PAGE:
The hangars were built as two pairs in a long arc at one edge of the flying field, with space set aside for a fifth hangar if needed. The steel frames for the roofs were constructed before the erection of the concrete walls. Steel girders were delivered to East Rudham station and then dumped on the airfield to be pulled into place by tractor. The walls were raised in shuttered lifts, with all the concrete poured by hand from wheelbarrows over the course of a single day per lift.

The design of the hangars is attributed to A Bulloch, an Air Ministry architect. They conform to drawing numbers 5053/36 and 5054/36 and were originally called Type-C Aircraft Sheds. They became the standard hangar design for the post-1934 expansion period, with 155 built in total. Their plan allows for workshops and squadron offices to be built either side of the main hangar space. Its dimensions (300ft long, 150ft span and clear height of 35ft), were intended to accommodate 100-ft span aircraft, enabling new specifications to be issued to manufacturers by the Air Ministry. This new design provided a completely clear interior space of 45,000 square feet without any internal structural supports, something earlier hangar types had never achieved. Its hammered walls of reinforced concrete were also an innovation, departing from earlier brick-faced designs which were seen to be less safe against the damage wrought in the event of enemy attack.

Two paved runways were constructed in 1943, replacing the originally grass-covered flying field. The only buildings air-side of the hangars are the contemporary watch-office, and the later (Grade II listed) Air Traffic Contol (ATC) building.

During the Second World War the hangars were camouflaged with huge hessian screens attached to their sides. Nevertheless, RAF West Raynham endured several direct attacks by enemy forces. The first of these began at 05 44am on 10 July 1940. A lone enemy aircraft dropped 21 bombs on the airfield. Hangar 1 was struck, causing a fire which burnt a portion of the roof, destroyed three Avro Ansons and a Gloster Gladiator, and damaged three Fairey Battles and an Avro Tutor. It was one of the first enemy air raids on the UK of the Second World War.

Raynham again came under attack multiple times in October and November 1940, and February 1941. On 7 March 1941 a Do 215 Luftwaffe bomber attacked the airfield, causing some damage to Hangar 1, beginning a small fire, and breaking glass in the Officers’ Mess.

Two further attacks took place on 11 April 1941. At 04 20am a dive-bomber dropped a salvo of eight bombs between Hangar 4 and the number 3 petrol installation to its rear. Damage was caused to the roof and windows of the hangar and two aircraft.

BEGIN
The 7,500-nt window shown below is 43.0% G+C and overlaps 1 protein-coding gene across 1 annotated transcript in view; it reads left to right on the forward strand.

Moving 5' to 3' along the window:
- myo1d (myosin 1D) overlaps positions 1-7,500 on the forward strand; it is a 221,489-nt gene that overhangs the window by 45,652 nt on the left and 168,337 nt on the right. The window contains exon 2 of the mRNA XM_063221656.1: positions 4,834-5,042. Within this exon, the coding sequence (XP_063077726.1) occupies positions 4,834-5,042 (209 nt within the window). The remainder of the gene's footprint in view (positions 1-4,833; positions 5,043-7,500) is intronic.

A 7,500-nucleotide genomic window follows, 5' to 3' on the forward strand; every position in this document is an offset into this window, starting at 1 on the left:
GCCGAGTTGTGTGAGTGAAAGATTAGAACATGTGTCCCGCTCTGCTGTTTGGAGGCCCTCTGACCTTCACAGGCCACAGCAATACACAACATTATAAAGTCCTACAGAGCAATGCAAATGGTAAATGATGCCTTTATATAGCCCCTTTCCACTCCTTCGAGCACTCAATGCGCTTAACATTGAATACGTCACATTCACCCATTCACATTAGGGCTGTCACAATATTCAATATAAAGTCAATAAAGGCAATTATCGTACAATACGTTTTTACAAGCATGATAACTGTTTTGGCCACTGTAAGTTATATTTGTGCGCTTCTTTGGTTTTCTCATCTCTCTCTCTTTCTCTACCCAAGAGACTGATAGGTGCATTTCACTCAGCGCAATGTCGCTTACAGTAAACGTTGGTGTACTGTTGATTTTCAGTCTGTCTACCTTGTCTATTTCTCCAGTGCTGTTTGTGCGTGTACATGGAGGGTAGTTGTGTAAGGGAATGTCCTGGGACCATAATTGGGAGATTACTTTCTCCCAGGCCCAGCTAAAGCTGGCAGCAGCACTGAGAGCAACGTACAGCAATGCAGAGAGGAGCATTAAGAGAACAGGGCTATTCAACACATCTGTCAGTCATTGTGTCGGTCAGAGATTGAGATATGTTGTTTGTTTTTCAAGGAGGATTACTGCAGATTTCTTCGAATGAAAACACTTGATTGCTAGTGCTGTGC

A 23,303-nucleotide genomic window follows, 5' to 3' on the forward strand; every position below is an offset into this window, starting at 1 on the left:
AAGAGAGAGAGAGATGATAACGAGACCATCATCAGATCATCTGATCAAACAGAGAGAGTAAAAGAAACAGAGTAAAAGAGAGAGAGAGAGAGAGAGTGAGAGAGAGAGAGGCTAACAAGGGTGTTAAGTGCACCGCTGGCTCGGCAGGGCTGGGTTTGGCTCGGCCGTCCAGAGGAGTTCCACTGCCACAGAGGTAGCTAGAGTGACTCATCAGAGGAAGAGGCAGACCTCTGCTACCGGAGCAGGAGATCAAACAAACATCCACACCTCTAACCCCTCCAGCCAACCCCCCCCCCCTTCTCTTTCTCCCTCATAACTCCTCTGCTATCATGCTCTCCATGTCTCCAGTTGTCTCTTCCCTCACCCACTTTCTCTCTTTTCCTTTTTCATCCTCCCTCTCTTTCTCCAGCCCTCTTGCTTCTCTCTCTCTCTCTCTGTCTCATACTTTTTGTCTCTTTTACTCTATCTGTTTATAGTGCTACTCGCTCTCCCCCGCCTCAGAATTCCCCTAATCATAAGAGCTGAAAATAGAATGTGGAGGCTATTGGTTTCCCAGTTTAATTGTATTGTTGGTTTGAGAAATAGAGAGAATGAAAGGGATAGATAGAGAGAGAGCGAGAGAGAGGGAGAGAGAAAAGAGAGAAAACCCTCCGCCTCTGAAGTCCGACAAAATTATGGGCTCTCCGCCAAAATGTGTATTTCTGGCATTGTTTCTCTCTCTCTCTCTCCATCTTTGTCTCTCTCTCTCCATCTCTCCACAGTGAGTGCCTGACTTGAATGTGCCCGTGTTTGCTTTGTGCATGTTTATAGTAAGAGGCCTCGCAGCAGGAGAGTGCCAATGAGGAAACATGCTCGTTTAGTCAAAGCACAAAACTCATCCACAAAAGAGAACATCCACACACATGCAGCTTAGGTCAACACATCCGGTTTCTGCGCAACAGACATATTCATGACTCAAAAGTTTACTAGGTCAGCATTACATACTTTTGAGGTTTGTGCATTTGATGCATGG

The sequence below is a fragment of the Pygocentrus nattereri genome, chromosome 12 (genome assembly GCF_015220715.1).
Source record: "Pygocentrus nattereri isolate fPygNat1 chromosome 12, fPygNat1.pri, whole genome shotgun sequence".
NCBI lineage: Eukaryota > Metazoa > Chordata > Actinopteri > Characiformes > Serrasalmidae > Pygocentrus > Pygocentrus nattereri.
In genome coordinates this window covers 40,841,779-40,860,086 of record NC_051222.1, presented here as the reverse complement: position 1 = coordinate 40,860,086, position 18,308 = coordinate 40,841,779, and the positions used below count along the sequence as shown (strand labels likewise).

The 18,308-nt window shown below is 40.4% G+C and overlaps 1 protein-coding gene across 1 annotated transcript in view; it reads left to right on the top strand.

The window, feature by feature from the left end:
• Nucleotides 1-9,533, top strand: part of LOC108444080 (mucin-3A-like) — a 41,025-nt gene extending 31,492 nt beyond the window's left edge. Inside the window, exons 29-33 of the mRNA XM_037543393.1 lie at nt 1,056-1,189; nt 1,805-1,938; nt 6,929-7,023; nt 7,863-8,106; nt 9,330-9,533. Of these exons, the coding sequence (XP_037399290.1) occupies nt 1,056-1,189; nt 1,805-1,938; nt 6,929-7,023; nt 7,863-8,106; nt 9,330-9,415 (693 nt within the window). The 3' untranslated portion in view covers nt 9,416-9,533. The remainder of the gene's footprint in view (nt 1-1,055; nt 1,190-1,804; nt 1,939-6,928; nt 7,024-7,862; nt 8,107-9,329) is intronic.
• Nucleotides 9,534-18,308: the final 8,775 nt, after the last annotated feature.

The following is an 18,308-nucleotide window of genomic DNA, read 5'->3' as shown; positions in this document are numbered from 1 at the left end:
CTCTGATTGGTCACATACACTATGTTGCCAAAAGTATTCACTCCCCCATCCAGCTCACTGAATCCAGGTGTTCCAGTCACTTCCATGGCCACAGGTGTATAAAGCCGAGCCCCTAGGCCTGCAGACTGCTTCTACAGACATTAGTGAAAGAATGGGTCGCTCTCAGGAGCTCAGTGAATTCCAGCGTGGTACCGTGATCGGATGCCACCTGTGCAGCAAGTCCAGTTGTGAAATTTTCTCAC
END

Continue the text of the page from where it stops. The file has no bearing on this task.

The week of 5 May 1941 saw sustained attacks at the airfield. The final attack took place on the night of 31 July 1941 when three 500lb bombs were dropped, two of which fell to the rear of Hangar 4 but, apart from craters, caused no damage.

Towards the end of the Second World War, the base was converted to accommodate Very Heavy Bombers (VHB), one of only five airfields in the country to be modified for this use. This necessitated the construction of a new Air Traffic Control building (ATC).

Post Second World War, West Raynham became the RAF's premier fighter development station. The Central Fighter Establishment was based here, its primary roles included the development of fighter tactics and aircrew training. The station maintained both an operational and training role until its closure and is notable for the presence of Bloodhound and Rapier missile defence systems. In 1983 it became the main centre for training Rapier operators.

RAF West Raynham closed in 1994, although the Ministry of Defence did not dispose of it until 2006. Since that time all the hangars have been repurposed for industrial uses, with Hangar 4 used by a manufacturing business.

Reasons for Listing

Hangar 4 at former RAF West Raynham, constructed between 1936-1939 to Air Ministry drawings 5053/36 and 5054/36, is listed at Grade II for the following principal reasons:

Architectural interest:

* for its evocation of the progressive architecture of the 1930s, found in its moderne form, steel and concrete structure, and rejection of ornament;
* for the high degree of intactness identifiable in its original core elements: the open volumes of the airplane shed, sliding doors and gantry pylons, workshops and offices.
* as a good example of Type-C hangar design, a significant development in the provision of vast unfettered interior spaces without any internal structural supports.

Historic interest:

* for its illustrative value as part of the RAF's expansion period, testifying to the Government's recognition in the inter-war period of the growing threat to British security, and to the increased investment in military aviation;
* for its continual operational role during the entire period of the Second World War and Cold War.
* as a physical witness to the impact of enemy attacks on British airfields.

Group value:

* for its contribution to the overall importance of RAF West Raynham as an exemplar airfield and functional relationship with the other listed buildings at the site;
* as part of the monumental arc of four listed hangars at the edge of the flying field.